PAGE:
This paper has shown how OAI-ORE can be used to express resources at a relatively high level within the repository such that they can be transported and re-used elsewhere. This might imply that OAI-ORE is simply a high-level tool that is used on demand and then discarded. We feel, however, that the OAI-ORE model can be applied at a much lower level, becoming the basis on which repository software operates.
Current computing practices relating to low-level storage consist of a set of files on disk which, in the majority of cases, are bound together using an old office paradigm known as the folder. Files can only reside in a single folder unless they are copied. In other words, current filing systems contain no way to create custom collections of files without replicating the files themselves. OAI-ORE provides opportunities to bind low-level objects into multiple collections that can be used by higher level software while avoiding the need to make copies. The same object can be used in many aggregations that are related to many resource maps.
OAI-ORE is likely to gain momentum as different storage technologies, such as cloud storage and open storage , are used more widely. These platforms provide a “Drop Box” type technology where objects are assigned a UID or URI at the point they are stored. The objects in these platforms are all classed as individual resources and no low-level binding exists. Using UIDs and URIs for the object identifiers fits perfectly with the OAI-ORE model, where the URIs are required to apply OAI-ORE.
If OAI-ORE finds use in binding objects below any repository software, then we can envision how this demonstration would be different. Instead of using OAI-ORE to export and re-import the objects, we could simply change the software which sits on top of the objects. A little more work may also open the possibility of two repository softwares simultaneously managing the same set of low-level objects. At this point the definition of a repository as a single software solution starts to become abstracted into many layers involving basic storage and a set of services. This will also help from the point of view of repository services software being able to handle future technologies such as open storage with OAI-ORE bindings.
The introduction of the OAI Protocol for Metadata Harvesting (OAI-PMH) was the first step in enabling repository interoperability, but it was not a complete solution. The OAI-ORE protocol adds new functionality while it is a completely separate standard that ‘neither extends nor replaces’ OAI-PMH. OAI-PMH has as its basic tenet “a mechanism for harvesting records containing metadata” from one repository for reuse elsewhere . This has so far been adequate and supported the openness of repositories. However, as the uses of repositories and the types of content they contain expand, more comprehensive methods for sharing content and more capability in terms of what is harvested and how it is reused are required. This is where OAI-ORE comes into the picture.
This paper introduced the basic concepts of OAI-ORE and outlined how it can be used to express a single publication object or to build entire collections of objects. We showed how such representations can be serialised in both RDF/XML and the Atom format.
Implementing export plug-ins to reveal publication records as OAI-ORE Resource Maps in both the EPrints and Fedora platforms enabled us to write the corresponding import plug-ins. This then allowed us to demonstrate the complete transportation of the content from one repository into the other.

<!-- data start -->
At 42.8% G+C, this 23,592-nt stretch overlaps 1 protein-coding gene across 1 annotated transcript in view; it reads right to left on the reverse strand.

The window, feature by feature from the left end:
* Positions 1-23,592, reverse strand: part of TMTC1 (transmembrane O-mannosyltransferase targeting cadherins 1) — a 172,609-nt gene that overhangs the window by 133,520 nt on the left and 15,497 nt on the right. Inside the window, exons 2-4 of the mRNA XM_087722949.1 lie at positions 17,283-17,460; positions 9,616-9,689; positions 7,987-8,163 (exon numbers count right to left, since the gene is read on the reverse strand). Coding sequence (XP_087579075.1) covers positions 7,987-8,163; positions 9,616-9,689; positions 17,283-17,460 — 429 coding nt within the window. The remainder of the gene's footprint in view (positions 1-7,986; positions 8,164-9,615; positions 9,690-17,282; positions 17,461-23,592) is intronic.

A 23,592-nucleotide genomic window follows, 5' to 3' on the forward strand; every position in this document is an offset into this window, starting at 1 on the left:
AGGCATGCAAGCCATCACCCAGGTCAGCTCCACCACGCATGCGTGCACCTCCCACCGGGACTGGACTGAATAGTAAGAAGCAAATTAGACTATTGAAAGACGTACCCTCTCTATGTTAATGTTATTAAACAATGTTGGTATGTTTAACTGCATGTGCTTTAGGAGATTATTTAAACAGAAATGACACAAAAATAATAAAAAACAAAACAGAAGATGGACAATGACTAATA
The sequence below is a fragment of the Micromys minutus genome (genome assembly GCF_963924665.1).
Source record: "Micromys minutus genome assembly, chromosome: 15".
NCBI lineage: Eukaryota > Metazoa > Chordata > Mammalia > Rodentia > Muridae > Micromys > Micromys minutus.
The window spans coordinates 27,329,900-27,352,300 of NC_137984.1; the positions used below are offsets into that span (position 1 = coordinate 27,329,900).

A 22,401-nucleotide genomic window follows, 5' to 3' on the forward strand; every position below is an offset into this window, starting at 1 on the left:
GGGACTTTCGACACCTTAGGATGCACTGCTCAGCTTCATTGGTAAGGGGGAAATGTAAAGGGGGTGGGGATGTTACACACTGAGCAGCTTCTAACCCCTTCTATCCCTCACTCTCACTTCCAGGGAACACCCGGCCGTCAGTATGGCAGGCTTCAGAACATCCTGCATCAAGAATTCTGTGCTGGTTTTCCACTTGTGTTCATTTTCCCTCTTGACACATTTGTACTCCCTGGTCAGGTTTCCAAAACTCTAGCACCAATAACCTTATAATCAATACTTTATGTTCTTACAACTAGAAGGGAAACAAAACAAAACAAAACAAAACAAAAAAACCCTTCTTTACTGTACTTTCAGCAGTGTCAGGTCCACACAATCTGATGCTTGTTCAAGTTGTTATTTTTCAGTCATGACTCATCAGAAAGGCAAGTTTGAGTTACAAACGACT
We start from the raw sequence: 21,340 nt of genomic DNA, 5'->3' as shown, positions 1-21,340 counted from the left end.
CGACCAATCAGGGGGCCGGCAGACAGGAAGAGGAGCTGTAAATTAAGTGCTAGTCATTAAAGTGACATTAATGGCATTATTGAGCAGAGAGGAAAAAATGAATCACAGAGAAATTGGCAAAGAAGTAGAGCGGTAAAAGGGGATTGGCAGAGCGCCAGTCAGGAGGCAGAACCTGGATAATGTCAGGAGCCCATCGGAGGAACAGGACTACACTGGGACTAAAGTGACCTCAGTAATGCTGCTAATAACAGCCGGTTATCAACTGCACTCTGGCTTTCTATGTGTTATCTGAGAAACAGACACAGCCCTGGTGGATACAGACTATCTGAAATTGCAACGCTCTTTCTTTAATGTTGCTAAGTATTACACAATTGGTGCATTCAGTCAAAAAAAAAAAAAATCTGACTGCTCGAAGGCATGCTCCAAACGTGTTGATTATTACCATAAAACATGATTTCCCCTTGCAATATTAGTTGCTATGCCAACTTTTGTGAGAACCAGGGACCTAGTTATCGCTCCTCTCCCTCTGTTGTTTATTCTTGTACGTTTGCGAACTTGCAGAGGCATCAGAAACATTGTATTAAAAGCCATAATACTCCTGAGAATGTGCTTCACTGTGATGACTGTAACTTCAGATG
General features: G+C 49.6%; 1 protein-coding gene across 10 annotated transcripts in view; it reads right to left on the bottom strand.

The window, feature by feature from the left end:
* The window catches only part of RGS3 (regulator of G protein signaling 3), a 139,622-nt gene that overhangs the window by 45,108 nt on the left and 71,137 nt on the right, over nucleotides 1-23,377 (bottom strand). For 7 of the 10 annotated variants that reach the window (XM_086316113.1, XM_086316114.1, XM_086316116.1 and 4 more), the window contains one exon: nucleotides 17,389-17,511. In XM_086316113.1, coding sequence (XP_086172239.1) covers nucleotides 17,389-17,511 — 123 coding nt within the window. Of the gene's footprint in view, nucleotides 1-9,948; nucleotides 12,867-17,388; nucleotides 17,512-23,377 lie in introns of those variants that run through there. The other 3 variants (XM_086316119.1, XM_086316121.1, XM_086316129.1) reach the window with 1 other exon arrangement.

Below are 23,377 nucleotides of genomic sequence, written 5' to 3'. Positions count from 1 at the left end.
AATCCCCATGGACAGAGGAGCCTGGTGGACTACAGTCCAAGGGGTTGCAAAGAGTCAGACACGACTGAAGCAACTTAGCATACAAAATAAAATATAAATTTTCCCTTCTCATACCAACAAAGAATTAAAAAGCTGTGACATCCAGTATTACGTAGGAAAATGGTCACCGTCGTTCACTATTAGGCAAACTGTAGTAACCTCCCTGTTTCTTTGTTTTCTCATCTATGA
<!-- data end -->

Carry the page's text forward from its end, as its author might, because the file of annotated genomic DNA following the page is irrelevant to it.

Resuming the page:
OAI-ORE provides another tool to help repository managers tackle the problem of long term preservation, providing a simple model and protocol for expressing objects so they can be exchanged and re-used. In future we hope to see OAI-ORE being used at the lowest level within a repository, the storage layer. Binding objects in this manner would allow the construction of a layered repository where the core is the storage and binding and all other software and services sit on top of this layer. In this scenario, if a repository wanted to change its software, instead of using OAI-ORE to migrate the objects from one software to another, we could simply swap the software.
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About the Authors
David Tarrant is a researcher in the School of Electronics and Computer Science at the University of Southampton. His main areas of research are web, web science and their relations to digital scholarly material. Recent projects which he has worked on include Preserv2, which focuses on digital preservation and EPrints, the digital repository platform, of which he is a developer. Email: email@example.com
Ben O’Steen is an Institutional Repository Software Engineer at Oxford University Library Services. Email: firstname.lastname@example.org
Tim Brody is at the University of Southampton, where he develops the following repository services: Celestial (OAI harvester), Citebase (citation-ranked search service covering arXiv and other subject repositories), the Registry of Open Access Repositories (ROAR), and PRONOM-ROAR, a joint initiative with the UK National Archives and the JISC Preserv project to add a format identification service to ROAR. Tim was awarded a PhD at Southampton in 2006. Email: email@example.com
Steve Hitchcock is project manager for the JISC Preserv 2 project. He has a PhD (2002) from Southampton University, where he now works in the areas of digital publishing, digital preservation, open access and repositories. Email: firstname.lastname@example.org
Neil Jefferies is R&D Manager at Oxford University Library Services. Email: email@example.com
Les Carr is a senior lecturer at the University of Southampton, with expertise is in Web-based information technologies. Les is a fellow of the Web Science Research Initiative, course leader for a new MSc in Web Technologies, and technical director of the EPrints repository software team. Email: firstname.lastname@example.org